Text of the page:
Date of Award


Degree Name

Doctor of Philosophy


Educational Leadership, Research and Technology

First Advisor

Dr. Brett Geier

Second Advisor

Dr. Sue Poppink

Third Advisor

Dr. Todd Kuchta


English learners, identity reconstruction, second language motivation, subaltern studies, postcolonial studies, self-esteem


English enjoys an unassailable position of dominance in the world today, especially as the language of leadership. In most of the developing world, fluency in English is a must for meaningful employment and leadership opportunities. Yet English is the preserve of a tiny elite class, who use it as a first language. For the vast majority, the prospects for learning English are bleak. However, some individuals not hailing from the elite classes acquire the language through personal effort and perseverance. Yet, researchers have not studied this population.

The purpose of this study was to understand the lived experiences of non-elite Pakistanis in educational leadership positions concerning how they: (a) learned English through self-initiation, (b) reconstructed their identities as a result thereof, (c) changed their view of themselves as educational leaders, and (d) changed their behaviors as educational leaders. This research carries out foundational work to understand the intersectionality of English acquisition and leadership emergence among non-elite learners in a postcolonial society.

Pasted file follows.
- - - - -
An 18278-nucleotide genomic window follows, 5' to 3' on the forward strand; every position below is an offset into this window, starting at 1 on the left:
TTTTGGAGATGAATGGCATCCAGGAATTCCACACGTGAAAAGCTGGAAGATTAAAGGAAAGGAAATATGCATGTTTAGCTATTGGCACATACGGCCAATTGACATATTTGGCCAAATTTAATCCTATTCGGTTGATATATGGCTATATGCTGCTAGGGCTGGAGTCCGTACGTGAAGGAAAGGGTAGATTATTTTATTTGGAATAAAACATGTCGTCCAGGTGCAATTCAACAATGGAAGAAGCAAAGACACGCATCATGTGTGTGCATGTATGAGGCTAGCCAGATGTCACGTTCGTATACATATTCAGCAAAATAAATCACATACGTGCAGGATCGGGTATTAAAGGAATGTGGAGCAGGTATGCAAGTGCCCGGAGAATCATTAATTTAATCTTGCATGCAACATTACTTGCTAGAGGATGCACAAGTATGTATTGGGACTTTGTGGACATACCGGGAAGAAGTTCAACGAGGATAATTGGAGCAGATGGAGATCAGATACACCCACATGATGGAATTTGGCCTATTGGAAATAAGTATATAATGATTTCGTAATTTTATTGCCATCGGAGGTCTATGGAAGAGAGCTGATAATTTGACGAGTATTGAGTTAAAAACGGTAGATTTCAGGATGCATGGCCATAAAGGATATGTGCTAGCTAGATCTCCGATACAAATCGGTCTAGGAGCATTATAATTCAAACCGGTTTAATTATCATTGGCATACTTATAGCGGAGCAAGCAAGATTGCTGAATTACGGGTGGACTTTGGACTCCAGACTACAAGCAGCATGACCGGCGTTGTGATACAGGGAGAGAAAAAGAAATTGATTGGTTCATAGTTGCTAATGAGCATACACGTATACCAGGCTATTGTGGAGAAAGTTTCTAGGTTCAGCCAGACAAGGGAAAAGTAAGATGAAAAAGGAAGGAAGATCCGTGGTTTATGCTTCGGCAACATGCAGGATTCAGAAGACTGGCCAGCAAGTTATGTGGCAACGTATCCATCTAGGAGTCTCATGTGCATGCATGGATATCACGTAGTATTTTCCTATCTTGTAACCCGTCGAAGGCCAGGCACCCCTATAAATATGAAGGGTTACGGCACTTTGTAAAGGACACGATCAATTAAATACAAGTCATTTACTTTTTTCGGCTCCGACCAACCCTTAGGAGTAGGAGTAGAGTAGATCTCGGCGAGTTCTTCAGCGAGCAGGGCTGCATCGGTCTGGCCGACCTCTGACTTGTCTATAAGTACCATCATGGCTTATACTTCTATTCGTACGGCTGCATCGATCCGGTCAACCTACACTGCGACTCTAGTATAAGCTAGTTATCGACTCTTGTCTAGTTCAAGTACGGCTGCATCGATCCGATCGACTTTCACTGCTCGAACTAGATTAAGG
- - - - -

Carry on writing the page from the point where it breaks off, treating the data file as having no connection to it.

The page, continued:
I used a qualitative approach to study a sample of people from non-elite backgrounds in Pakistan who became leaders on the basis of their ability to speak English effectively and fluently. These individuals were educated in public or non-elite private schools in which English was not used across the curriculum. In addition, their parents spoke little or no English. I interviewed twelve people from a mix of ages, genders, qualifications and locations. The semi-structured interviews encouraged participants to discuss their changes in consciousness and behaviors as they became progressively more familiar with English. Participants were asked how knowing English helped them develop leadership. Interviews were conducted in English to validate their command over the language.

I argue that English has become a basic Human Right in the present global reality, without which the possibility to reach one’s potential is constrained. Non-elites are only taken seriously when they speak in English—are listened to—in Pakistan, is the most significant finding of this study. I found that without English, an educated identity, and a leadership identity is impossible in Pakistan. English creates the space where elites and non-elites can meet as equals. English often creates leadership possibilities and always enhances those possibilities. English is more important than almost any qualification, and the ability to speak English has become enmeshed in people’s self-esteem. The knowledge of English can even enhance greater respect of the Urdu language, when leaders use English to advocate for Urdu. I suggest new terminology, “deliverance motivation” or “liberative motivation” to encapsulate desires among non-elites to acquire English as a means to their own mental liberation.

This research is about English as a path towards fulfilling the human need for dignity and self-respect. It answers Spivak’s (1993) seminal question by evincing, that when the subaltern speaks in English, she is heard. English acquisition has become a powerful element in the development of leadership consciousness and behaviors for non-elites in many postcolonial societies. I present evidence that marginalized people can leverage the global lingua franca to self-actualize as fully functioning human beings, and as leaders.

Access Setting

Dissertation-Open Access